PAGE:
24

It is not entirely clear to me how many Dispatchers there are in an application and how they are related to, or referenced from Threads.

As I understand it, a WPF application has 2 threads (one for input, the other for UI) and 1 dispatcher (associated to the UI-Thread). What if I create another thread - let's call it "worker thread" - when I call Dispatcher.CurrentDispatcher on the worker thread, which dispatcher will i get?

Another case: Assume a console application with 2 threads - the main thread, and an input-thread. On the main thread, I first create the input-thread and then i call Application.Run()

Thread thread = new Thread(new ThreadStart(UserInputThreadFunction));
thread.Start();
Application.Run();

There will be one dispatcher, right? On the input-thread, does Dispatcher.CurrentDispatcher return the dispatcher of the main thread? Or what is the proper way of getting an instance to the main thread's dispatcher?

Could it be, that there are more than one dispatcher in a WPF application? Is there any case, it would make sense to create another dispatcher?

29

WPF application has 2 threads (one for input, the other for UI)

This statement is not entirely correct. A WPF application has only one UI thread that handles all the UI interaction and user input. There is also a "hidden" thread responsible for rendering, but normally developers don't deal with it.

Dispatcher / Thread relationship is one to one, i.e. one Dispatcher is always assoticated with one thread and can be used to dispatch execution to that thread. Dispatcher.CurrentDispatcher returns the dispatcher for the current thread, that is, when you call Dispatcher.CurrentDispatcher on a worker thread you get a dispatcher for that working thread.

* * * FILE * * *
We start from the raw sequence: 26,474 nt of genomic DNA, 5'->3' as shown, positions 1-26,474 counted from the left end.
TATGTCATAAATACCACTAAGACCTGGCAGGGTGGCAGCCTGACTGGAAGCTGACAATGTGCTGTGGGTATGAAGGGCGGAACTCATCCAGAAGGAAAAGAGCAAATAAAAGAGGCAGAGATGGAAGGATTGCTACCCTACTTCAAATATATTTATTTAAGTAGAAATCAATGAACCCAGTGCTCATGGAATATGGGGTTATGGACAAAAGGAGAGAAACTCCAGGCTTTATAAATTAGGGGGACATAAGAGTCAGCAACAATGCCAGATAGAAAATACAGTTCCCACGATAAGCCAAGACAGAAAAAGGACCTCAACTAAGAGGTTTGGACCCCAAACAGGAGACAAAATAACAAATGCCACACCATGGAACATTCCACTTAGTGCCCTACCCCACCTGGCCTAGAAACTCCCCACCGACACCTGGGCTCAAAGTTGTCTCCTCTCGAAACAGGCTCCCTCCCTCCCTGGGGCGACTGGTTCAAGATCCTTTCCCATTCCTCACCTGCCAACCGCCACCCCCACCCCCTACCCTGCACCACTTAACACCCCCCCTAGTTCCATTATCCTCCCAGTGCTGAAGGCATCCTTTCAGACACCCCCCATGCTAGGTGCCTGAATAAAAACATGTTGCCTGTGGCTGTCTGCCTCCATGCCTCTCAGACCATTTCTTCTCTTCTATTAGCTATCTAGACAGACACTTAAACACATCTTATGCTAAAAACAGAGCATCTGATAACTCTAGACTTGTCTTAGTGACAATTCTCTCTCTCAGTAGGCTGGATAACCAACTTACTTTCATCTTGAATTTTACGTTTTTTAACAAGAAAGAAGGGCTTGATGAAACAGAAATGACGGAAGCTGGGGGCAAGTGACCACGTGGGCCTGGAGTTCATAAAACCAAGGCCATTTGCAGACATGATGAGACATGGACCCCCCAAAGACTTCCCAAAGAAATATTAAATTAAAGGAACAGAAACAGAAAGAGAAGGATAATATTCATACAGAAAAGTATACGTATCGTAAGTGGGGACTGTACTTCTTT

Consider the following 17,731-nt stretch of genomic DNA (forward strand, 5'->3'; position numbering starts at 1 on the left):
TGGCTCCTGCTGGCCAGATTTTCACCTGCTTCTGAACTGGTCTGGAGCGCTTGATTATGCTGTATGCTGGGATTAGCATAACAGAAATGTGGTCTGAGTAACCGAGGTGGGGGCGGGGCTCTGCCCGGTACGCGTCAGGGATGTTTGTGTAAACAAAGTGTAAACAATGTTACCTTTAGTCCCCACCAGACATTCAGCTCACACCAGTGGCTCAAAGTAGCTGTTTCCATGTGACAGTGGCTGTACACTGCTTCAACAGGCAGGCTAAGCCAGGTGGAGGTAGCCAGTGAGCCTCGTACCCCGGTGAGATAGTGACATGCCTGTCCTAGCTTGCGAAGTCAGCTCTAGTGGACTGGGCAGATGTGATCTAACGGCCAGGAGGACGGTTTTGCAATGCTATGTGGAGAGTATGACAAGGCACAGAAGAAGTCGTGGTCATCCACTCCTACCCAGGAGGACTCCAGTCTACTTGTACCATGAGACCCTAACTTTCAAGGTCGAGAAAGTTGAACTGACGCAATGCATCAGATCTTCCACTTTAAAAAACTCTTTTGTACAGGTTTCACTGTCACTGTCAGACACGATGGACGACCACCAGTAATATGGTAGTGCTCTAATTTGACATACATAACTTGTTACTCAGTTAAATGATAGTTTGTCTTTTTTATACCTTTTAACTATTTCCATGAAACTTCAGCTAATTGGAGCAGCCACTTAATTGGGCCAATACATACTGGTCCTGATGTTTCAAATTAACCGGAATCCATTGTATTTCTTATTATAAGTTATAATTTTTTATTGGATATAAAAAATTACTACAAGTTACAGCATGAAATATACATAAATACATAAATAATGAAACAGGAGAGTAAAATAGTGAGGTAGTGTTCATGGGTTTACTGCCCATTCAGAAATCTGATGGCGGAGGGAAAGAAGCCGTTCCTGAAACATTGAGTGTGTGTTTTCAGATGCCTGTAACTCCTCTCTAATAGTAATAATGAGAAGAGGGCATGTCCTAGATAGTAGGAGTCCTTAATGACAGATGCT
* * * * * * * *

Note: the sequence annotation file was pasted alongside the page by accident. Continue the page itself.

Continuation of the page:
Dispatchers are created on demand, which means if you access Dispatcher.CurrentDispatcher and there is no dispatcher associated with the current thread, one will be created.

That being said, the number of dispatchers in the application is always less or equal to the number of threads in the application.

  • So, is there a run-loop running for each thread? I can hardly imagine that, due to performance reasons. – j00hi Feb 16 '11 at 11:22
  • Dispatchers are created on demand, i.e. when you call Dispatcher.CurrentDispatcher the dispatcher is created if it doesn't exist yet. – Pavlo Glazkov Feb 16 '11 at 11:45
  • So, when I call Dispatcher.CurrentDispatcher on a worker-thread (and create the worker-thread's dispatcher) and I subscribe to events on that worker-thread, do I have to call Dispatcher.Run() in order to receive those events? – j00hi Feb 17 '11 at 22:54
  • @j00hi - Please refer to the MSDN documentation for Dispatcher.Run(): msdn.microsoft.com/en-us/library/…. Basically, yes, you'll have to call Run in order to process messages. – Pavlo Glazkov Feb 18 '11 at 8:04
  • 1
    late reply, but your statement about the two threads is wrong: it's 1 for Rendering and 1 for all else: input, UI-update, etc. they are called: the "render thread" and the "UI thread" – Danahi May 23 '13 at 12:50
12